Employment

Risk management and holiday pay – time to get ahead

For anyone not in the loop, the government announced a plan before Christmas to legislate to restrict holiday back pay claims to two years. It is a positive move for employers and, taken together with the November decision in Bear Scotland v Fulton, will reduce anxiety about the need to accrue for liability. It might be enough to force the no win no fee operators to shut up shop.

The flip side of the coin is that the legislation could result in increased claims between now and the date in July when the statute is due to come into force. Unions will be under some pressure to protect member’s rights. Even before these developments we knew that ACAS were dealing with over 300 group claims through early conciliation, 90% of which were raised in Scotland. We saw a very high level of mobilisation of claimants in equal pay claims in comparison with England and Wales – holiday pay could be similar.

And the developments don’t affect the debate about what you need to do to comply with the law now. Lots of material and commentary on the subject is now available on the internet and social media, but not all of it is constructive. At Brodies we are advocating a constructive approach. This kind of pressure can generate creativity and change. It is prompting reviews of sales incentives, allowances for unsocial working hours and the management of overtime. Quality legal advice should(as a minimum) help to size the issue and ensure that it stays in perspective. At best it may support new thinking on remuneration and resourcing.

So if you are formulating a plan, the main components are these:

  • Audit – you can do this at varying levels of sophistication, but you still need to get an idea of the potential scale of the issue in your business. If you need to work out how to approach that, read the updates on our website or give us a call.
  • Raise the issue with finance – you are not scaremongering by doing this – you are just helping to ensure that the business has a contingency plan. Some clients who have worried about the size of the problem have been pleasantly surprised. The impact is not likely to be catastrophic, but there are no prizes for complacency.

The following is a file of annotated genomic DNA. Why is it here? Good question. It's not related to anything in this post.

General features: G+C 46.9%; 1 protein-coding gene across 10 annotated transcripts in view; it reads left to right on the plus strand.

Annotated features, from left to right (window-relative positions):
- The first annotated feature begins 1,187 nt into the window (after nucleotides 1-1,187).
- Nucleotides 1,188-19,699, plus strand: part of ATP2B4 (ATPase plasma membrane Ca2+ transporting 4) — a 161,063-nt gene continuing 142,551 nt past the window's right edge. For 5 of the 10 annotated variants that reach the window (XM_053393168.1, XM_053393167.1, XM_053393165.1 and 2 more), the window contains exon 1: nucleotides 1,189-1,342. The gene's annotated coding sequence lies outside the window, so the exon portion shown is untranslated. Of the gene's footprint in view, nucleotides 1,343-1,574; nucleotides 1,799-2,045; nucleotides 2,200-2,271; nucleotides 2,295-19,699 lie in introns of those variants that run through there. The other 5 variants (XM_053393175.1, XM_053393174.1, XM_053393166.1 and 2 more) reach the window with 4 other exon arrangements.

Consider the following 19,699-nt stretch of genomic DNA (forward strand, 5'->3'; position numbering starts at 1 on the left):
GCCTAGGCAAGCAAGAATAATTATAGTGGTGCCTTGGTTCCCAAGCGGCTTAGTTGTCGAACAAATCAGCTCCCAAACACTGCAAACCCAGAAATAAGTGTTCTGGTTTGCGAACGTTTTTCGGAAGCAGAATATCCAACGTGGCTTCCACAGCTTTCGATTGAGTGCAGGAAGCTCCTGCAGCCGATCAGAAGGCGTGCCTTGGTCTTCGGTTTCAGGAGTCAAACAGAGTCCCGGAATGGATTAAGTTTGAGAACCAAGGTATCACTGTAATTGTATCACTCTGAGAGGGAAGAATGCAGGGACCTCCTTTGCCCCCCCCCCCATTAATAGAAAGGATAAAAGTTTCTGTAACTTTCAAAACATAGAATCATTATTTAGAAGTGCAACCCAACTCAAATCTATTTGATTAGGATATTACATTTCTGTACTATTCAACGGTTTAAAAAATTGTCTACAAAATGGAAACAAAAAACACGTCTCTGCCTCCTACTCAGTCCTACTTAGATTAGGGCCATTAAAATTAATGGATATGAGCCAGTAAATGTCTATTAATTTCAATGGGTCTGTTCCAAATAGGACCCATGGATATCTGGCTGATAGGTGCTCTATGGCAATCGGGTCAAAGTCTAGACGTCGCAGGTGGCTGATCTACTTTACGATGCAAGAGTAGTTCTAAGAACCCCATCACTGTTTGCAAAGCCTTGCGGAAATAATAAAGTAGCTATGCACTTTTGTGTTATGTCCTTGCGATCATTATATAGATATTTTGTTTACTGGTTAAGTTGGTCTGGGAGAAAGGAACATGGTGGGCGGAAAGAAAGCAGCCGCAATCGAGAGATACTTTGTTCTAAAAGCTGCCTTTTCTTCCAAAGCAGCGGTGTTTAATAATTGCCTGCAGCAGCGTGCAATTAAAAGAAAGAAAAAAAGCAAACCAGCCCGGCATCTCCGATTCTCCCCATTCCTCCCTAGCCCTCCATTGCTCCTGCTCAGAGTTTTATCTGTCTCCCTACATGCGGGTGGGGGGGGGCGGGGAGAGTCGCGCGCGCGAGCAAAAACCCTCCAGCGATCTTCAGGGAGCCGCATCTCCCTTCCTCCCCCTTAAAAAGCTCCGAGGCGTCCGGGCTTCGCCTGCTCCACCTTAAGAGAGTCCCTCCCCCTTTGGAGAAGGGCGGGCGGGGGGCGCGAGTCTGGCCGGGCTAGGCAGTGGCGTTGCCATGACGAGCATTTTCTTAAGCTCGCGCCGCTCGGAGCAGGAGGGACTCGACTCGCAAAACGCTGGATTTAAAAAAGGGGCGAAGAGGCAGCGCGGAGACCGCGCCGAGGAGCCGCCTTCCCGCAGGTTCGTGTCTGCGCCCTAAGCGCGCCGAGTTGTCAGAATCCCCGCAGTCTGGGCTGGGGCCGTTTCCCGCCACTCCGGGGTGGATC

• Benchmark – talking to those involved in responding to or handling claims is going to be useful. Industry bodies and representative organisations are also dealing with questions and may be able to provide useful insight.
  • Decide whether it makes sense to make any changes now – you will see commentary on many websites about this but little clear guidance, mainly because there is no ‘one size fits all’. There are some types of payment that you really should include from now on – e.g. regular payments for call-out worked on a rota or individual productivity. But for overtime, for instance, the position is not clear. It remains possible that voluntary, sporadic overtime need not be included. But at what point does it become regular and part of ‘normal pay’ and how to you identify that? These are tricky questions and can only be answered properly and commercially within the context of your own business.
  • Review your remuneration strategy – is it possible to look at how you are approaching the management of variable pay, overtime etc. so that you address the holiday pay costs for the future?
  • Review your processes – If you include certain new payments, are you doing it for all leave, or just the ‘euro’ leave? How will you adjust your payroll processes? Is your payroll provider on top of this and proposing solutions?
  • Think about how you will manage future claims – although there is no such thing as a ‘collective grievance’ under the ACAS code, we know that employers are getting approaches from unions on behalf of their members, so you think ahead about how you might respond to these. How will you deal with the administration of claims if they come in in batches? For larger employers this may require resource and possibly technology support so we are offering a case management system that helps to manage data, time limits, ET administration efficiently and effectively.

Don’t be caught napping on this one. It might not be a time for pure DIY, so give us a call and make sure that you are doing what you can to ensure that the issue is on the right agenda and getting the right level of attention for your business.

Joan Cradden

Partner at Brodies LLP
Joan is a partner at Brodies and is leading and managing the firm's employment team. She is an experienced litigator and has specialist expertise in TUPE, International and European employment law, discrimination, contracts, policy drafting and industrial relations.
Joan Cradden